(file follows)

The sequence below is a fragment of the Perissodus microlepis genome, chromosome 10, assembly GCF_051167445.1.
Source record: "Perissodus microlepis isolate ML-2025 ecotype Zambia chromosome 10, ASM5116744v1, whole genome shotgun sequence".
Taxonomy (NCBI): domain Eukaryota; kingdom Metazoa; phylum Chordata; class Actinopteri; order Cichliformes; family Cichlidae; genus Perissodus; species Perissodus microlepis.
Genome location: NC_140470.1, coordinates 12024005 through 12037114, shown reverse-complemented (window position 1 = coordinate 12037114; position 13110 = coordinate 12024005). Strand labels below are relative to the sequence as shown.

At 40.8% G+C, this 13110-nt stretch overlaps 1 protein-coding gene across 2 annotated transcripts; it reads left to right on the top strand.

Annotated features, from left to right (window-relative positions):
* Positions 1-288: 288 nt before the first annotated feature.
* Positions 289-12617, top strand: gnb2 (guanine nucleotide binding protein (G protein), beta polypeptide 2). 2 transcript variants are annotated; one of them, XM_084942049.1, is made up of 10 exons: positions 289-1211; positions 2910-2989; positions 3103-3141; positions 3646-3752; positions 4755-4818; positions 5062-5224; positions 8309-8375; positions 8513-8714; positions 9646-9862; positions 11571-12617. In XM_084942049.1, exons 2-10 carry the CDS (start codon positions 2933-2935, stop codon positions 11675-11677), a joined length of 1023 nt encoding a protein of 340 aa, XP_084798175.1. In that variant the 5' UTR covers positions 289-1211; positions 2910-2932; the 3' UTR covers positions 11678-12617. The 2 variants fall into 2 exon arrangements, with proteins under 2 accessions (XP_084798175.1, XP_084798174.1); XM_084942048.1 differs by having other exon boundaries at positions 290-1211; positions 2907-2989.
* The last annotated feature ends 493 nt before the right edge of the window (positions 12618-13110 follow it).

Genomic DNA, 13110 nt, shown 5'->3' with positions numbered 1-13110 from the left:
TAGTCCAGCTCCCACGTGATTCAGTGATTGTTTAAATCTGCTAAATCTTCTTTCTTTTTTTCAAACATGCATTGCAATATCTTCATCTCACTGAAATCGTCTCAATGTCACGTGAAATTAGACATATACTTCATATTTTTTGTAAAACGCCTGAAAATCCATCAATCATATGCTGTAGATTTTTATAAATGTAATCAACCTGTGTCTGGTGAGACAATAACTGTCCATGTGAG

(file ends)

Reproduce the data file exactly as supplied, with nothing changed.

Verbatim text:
The sequence below is a fragment of the Perissodus microlepis genome, chromosome 10, assembly GCF_051167445.1.
Source record: "Perissodus microlepis isolate ML-2025 ecotype Zambia chromosome 10, ASM5116744v1, whole genome shotgun sequence".
Taxonomy (NCBI): domain Eukaryota; kingdom Metazoa; phylum Chordata; class Actinopteri; order Cichliformes; family Cichlidae; genus Perissodus; species Perissodus microlepis.
Genome location: NC_140470.1, coordinates 12024005 through 12037114, shown reverse-complemented (window position 1 = coordinate 12037114; position 13110 = coordinate 12024005). Strand labels below are relative to the sequence as shown.

At 40.8% G+C, this 13110-nt stretch overlaps 1 protein-coding gene across 2 annotated transcripts; it reads left to right on the top strand.

Annotated features, from left to right (window-relative positions):
* Positions 1-288: 288 nt before the first annotated feature.
* Positions 289-12617, top strand: gnb2 (guanine nucleotide binding protein (G protein), beta polypeptide 2). 2 transcript variants are annotated; one of them, XM_084942049.1, is made up of 10 exons: positions 289-1211; positions 2910-2989; positions 3103-3141; positions 3646-3752; positions 4755-4818; positions 5062-5224; positions 8309-8375; positions 8513-8714; positions 9646-9862; positions 11571-12617. In XM_084942049.1, exons 2-10 carry the CDS (start codon positions 2933-2935, stop codon positions 11675-11677), a joined length of 1023 nt encoding a protein of 340 aa, XP_084798175.1. In that variant the 5' UTR covers positions 289-1211; positions 2910-2932; the 3' UTR covers positions 11678-12617. The 2 variants fall into 2 exon arrangements, with proteins under 2 accessions (XP_084798175.1, XP_084798174.1); XM_084942048.1 differs by having other exon boundaries at positions 290-1211; positions 2907-2989.
* The last annotated feature ends 493 nt before the right edge of the window (positions 12618-13110 follow it).

Genomic DNA, 13110 nt, shown 5'->3' with positions numbered 1-13110 from the left:
TAGTCCAGCTCCCACGTGATTCAGTGATTGTTTAAATCTGCTAAATCTTCTTTCTTTTTTTCAAACATGCATTGCAATATCTTCATCTCACTGAAATCGTCTCAATGTCACGTGAAATTAGACATATACTTCATATTTTTTGTAAAACGCCTGAAAATCCATCAATCATATGCTGTAGATTTTTATAAATGTAATCAACCTGTGTCTGGTGAGACAATAACTGTCCATGTGAG